28.06.2021 Feature Article


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There used to be a subject called 'Civics' on the class time table. I am not sure what it meant at the time. However, I guess it was to manifestly teach civilisation, British at the time, which was hidden in all other subjects. I don't remember anything being taught about chiefs and chieftaincy as an essential of civic life.

These days, the head of the basic school in my community tells me from Class One to JHS 3, there's a programme called: 'Our World, Our People' (OWOP). For Kindergarten pupils, theirs is 'Environmental Studies.' She (the head) recently called asking for permission for the kindergarteners to visit the chief's palace. They were being taught the topic 'Visit to Special Places in the Community.' That was a topic in their broader 'Environmental Studies' programme.

Anyway, my beef, this time, is whether these formal education programmes are enough to produce the honest, dutiful and environment-sensitive citizenry we require to develop and grow the motherland for her daughters and sons. My scepticism is based on the history of citizen education in the motherland and its effectiveness.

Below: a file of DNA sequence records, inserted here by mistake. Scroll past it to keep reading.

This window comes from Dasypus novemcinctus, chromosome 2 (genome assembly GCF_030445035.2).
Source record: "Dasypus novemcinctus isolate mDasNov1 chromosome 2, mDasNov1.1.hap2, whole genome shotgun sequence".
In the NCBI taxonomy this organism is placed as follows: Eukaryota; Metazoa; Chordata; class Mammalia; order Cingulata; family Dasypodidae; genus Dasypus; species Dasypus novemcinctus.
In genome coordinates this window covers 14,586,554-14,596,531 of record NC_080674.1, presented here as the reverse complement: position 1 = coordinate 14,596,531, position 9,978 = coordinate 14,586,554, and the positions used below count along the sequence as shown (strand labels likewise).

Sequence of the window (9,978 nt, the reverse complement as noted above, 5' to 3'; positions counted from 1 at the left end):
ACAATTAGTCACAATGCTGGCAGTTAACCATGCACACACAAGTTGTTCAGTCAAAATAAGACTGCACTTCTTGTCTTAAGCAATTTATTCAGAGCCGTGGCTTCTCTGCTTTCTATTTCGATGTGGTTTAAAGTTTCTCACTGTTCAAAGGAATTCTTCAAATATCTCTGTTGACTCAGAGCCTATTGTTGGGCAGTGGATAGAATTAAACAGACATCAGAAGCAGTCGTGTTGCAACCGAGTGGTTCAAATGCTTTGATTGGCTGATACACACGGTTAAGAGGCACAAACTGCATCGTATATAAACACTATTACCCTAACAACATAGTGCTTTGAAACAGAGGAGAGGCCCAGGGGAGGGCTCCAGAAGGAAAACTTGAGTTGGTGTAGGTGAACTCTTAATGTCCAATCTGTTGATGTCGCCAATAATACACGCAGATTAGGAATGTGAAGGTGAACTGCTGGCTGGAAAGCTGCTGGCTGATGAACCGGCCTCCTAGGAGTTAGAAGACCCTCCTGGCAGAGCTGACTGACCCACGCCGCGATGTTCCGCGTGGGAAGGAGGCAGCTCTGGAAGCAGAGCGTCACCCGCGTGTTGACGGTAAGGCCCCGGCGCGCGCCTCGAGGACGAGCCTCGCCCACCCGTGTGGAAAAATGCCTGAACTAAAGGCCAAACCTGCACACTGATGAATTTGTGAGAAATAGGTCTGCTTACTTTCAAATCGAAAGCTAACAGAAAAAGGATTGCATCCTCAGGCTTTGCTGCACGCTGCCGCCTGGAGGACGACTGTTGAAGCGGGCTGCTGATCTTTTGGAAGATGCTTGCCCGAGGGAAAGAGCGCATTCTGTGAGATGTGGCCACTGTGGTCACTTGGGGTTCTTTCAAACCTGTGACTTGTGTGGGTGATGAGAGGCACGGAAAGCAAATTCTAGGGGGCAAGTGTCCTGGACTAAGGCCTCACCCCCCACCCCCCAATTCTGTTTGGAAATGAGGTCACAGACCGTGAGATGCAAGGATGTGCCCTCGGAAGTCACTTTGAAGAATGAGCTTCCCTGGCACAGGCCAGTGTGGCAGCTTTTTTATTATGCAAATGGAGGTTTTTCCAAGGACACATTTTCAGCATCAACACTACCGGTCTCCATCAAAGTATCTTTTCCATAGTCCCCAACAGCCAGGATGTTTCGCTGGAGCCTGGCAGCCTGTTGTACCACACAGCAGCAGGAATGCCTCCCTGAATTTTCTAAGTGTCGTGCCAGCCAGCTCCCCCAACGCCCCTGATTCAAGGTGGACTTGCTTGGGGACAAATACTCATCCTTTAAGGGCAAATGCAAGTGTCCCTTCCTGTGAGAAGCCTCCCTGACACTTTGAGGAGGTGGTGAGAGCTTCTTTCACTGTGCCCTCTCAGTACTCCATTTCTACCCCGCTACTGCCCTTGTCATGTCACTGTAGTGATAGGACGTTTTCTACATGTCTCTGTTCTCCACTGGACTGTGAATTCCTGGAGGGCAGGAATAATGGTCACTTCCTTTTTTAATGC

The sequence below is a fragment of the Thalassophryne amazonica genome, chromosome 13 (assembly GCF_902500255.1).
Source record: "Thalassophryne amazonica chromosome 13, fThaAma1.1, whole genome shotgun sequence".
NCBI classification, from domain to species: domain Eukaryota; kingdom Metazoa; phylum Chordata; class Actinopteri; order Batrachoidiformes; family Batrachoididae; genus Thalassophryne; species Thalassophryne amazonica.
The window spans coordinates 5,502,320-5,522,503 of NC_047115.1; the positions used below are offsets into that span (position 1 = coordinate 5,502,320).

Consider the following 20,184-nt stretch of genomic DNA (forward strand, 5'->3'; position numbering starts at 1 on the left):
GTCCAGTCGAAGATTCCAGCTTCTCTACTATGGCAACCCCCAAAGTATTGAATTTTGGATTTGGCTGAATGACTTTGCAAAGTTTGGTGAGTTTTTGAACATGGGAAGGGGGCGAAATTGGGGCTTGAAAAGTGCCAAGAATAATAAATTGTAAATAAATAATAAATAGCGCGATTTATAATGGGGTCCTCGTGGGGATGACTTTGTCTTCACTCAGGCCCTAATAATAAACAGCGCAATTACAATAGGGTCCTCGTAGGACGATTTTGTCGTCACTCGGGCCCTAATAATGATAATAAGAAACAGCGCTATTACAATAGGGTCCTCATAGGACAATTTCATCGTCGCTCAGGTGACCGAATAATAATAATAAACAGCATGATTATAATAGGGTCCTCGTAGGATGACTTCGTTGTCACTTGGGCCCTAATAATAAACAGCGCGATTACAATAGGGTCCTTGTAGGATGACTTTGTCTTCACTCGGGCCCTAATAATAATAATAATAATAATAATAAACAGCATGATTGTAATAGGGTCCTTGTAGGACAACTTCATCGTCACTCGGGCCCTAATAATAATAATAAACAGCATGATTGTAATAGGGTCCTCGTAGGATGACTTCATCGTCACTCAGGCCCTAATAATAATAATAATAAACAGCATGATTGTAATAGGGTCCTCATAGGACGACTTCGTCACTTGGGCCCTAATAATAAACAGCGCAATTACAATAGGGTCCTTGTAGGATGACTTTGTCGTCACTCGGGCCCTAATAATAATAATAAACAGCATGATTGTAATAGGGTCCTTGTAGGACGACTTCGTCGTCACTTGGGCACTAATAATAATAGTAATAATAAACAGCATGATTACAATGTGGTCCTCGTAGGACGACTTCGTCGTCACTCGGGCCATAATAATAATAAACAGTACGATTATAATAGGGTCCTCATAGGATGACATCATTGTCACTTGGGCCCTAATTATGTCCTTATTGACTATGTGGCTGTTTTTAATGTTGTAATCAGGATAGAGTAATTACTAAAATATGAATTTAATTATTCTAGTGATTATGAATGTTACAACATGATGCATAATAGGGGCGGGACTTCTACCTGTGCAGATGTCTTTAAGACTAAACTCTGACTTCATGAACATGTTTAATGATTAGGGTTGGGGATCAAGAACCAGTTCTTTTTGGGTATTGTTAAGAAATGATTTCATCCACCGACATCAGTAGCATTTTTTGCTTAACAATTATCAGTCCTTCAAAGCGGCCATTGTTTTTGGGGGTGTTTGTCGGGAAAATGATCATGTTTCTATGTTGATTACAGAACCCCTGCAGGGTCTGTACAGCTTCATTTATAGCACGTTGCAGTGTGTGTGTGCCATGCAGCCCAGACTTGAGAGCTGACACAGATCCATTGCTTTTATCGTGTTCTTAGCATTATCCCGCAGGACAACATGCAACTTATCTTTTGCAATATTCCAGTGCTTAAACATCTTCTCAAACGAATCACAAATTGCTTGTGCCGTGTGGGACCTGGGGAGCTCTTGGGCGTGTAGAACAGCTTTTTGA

In our indigenous education system, raising the citizen manifested in ways such as developing the communal spirit. People were brought up to readily respond to the beating of the gong gong for all to assemble for communal work and activities. Citizen upbringing was embedded in education as learning while working. The two were never separated. And learning was about acceptable, proper, commonality-oriented and in the public interest behaviour and action.

Upon that system was superimposed colonial formal, nonformal and informal mass (that was restricted in practice) education to civilise what the British thought was our bucolic ways of, and attitudes towards, life. It was the British colonial government expanding its frontiers of operandi to focus on seeking merging points for civil liberties and responsibilities.

Ostensibly to teach how to be a good citizen, in reality, it was all about how to co-opt us to live 'britishly,' or a powerful brainwashing mechanism used to 'bewitch' to britishise (what in their minds was civilising) our indigenous values. Superficially, it touched on 'contribution' to community life in acts such as participating in communal labour.

Successive post-independence governments have had their own versions of civic education. Busia had his Centre for Civic Education. Acheampong spent a lot of public funds on the Charter of Redemption committees which aimed at inculcating the ideals of self-reliance and nationalism. The P/NDC had its cadre of workers' and people's defence committee educators charged with 'conscienctising' to revolutionise the nation and her people. The latest version is the 1992 Constitution creation of the National Commission for Civic Education (NCCE).